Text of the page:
Even if our products are approved for sale, they may not be commercially successful in the marketplace. Market acceptance of our product candidates will depend on a number of factors, including:

 

  · perceptions by members of the health care community, including physicians, of the safety and efficacy of our products;

 

  · the rates of adoption of our products by medical practitioners and the target populations for our products;

 

  · the potential advantages that our products offer over existing treatment methods or other products that may be developed;

 

9
 

 

  ·

the cost-effectiveness of our products relative to competing products including potential generic competition;

 

  ·

the level of off-label use of our drug candidates;

 

  · the availability of government or third-party pay or reimbursement for our products;

 

  · the side effects or unfavorable publicity concerning our products or similar products; and

 

  · the effectiveness of our and/or partners' sales, marketing and distribution efforts.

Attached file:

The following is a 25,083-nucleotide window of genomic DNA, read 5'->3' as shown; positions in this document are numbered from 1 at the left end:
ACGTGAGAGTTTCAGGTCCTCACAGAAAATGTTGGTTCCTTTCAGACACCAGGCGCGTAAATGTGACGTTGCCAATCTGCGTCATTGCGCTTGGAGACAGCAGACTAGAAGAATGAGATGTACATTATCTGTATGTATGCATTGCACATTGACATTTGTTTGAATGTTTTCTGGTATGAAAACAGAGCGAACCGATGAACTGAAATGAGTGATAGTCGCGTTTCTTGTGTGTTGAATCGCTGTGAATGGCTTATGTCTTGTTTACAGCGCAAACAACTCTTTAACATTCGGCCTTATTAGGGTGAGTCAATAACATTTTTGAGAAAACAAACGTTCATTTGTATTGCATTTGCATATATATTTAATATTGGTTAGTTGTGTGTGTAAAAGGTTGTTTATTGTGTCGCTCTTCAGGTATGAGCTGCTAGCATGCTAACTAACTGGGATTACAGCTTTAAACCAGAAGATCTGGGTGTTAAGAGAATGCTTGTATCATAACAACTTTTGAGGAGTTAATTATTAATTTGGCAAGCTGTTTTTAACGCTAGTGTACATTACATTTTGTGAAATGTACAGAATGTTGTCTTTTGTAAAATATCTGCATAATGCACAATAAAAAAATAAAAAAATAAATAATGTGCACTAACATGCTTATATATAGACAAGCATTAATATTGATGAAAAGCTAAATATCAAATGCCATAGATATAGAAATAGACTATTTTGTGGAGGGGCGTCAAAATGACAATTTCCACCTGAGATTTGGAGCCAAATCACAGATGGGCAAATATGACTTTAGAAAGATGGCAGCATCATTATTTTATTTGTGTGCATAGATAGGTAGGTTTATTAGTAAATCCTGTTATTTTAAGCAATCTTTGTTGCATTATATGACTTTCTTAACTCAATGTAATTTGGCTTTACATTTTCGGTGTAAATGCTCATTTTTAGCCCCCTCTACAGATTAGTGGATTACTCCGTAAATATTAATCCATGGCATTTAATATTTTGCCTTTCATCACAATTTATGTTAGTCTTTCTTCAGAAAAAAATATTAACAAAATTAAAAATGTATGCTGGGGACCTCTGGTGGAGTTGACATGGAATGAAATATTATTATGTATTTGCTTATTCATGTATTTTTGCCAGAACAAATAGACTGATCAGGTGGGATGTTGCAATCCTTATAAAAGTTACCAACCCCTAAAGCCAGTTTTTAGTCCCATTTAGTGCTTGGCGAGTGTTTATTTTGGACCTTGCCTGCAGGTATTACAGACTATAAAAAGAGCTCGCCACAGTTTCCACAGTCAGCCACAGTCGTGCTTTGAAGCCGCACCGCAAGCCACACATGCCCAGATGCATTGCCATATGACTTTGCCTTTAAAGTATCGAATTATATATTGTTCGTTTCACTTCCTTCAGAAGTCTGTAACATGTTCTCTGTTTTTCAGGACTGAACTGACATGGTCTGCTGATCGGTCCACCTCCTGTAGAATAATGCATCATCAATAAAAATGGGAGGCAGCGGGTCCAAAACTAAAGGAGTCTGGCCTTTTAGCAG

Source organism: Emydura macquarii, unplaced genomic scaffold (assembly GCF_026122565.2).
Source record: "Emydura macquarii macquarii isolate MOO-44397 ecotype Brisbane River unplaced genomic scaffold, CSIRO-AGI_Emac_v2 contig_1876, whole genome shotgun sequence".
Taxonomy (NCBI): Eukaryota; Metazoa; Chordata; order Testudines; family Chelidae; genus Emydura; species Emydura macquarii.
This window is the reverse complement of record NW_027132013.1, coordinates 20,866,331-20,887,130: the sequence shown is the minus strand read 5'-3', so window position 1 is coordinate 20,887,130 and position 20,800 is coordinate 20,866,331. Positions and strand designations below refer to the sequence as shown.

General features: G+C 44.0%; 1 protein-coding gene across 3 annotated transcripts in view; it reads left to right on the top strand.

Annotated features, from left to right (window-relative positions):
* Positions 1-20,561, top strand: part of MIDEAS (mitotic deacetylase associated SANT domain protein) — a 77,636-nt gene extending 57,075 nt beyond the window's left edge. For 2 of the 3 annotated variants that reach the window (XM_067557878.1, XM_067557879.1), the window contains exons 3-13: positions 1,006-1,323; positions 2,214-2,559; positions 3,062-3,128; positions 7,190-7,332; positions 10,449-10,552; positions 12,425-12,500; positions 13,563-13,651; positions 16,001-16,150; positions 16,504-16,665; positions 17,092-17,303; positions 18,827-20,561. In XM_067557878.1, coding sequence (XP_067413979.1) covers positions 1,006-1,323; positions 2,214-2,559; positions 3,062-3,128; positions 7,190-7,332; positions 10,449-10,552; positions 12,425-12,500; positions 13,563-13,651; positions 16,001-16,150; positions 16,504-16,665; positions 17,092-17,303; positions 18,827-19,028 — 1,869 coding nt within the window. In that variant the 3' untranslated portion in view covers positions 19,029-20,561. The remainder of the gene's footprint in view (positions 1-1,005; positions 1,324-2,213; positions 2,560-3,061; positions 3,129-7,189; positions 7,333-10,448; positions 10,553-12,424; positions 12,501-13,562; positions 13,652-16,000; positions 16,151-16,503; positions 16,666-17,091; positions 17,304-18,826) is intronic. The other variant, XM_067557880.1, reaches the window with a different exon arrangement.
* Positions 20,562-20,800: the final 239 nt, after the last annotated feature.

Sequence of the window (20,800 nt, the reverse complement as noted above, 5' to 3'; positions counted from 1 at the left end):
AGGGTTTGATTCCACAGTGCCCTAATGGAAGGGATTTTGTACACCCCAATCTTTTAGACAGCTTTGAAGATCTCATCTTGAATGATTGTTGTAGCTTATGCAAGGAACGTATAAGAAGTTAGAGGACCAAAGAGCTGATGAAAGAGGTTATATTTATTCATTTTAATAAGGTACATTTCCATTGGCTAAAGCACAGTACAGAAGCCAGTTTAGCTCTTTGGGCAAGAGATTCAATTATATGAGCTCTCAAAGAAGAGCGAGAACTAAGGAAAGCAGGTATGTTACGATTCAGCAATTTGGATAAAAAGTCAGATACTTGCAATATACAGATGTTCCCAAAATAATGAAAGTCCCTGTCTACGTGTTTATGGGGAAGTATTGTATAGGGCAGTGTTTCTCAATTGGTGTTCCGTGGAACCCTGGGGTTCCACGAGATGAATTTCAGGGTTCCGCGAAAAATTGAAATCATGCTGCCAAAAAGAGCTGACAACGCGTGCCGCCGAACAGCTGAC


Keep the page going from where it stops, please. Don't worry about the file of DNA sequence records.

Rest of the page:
Specifically, Recombinant Human Erythropoietin or SAM-101, if successfully developed and commercially launched for the treatment of multiple myeloma or schizophrenia, respectively, will compete with both currently marketed and new products marketed by other companies. Health care providers may not accept or utilize any of our product candidates. Physicians and other prescribers may not be inclined to prescribe our products unless our products bring clear and demonstrable advantages over other products currently marketed for the same indications. Because we expect sales of our products to generate substantially all of our revenues in the long-term, the failure of our products to find market acceptance would harm our business and could require us to seek additional financing or other sources of revenue.

 

If the third parties upon whom we rely to manufacture our products do not successfully manufacture our products, our business will be harmed.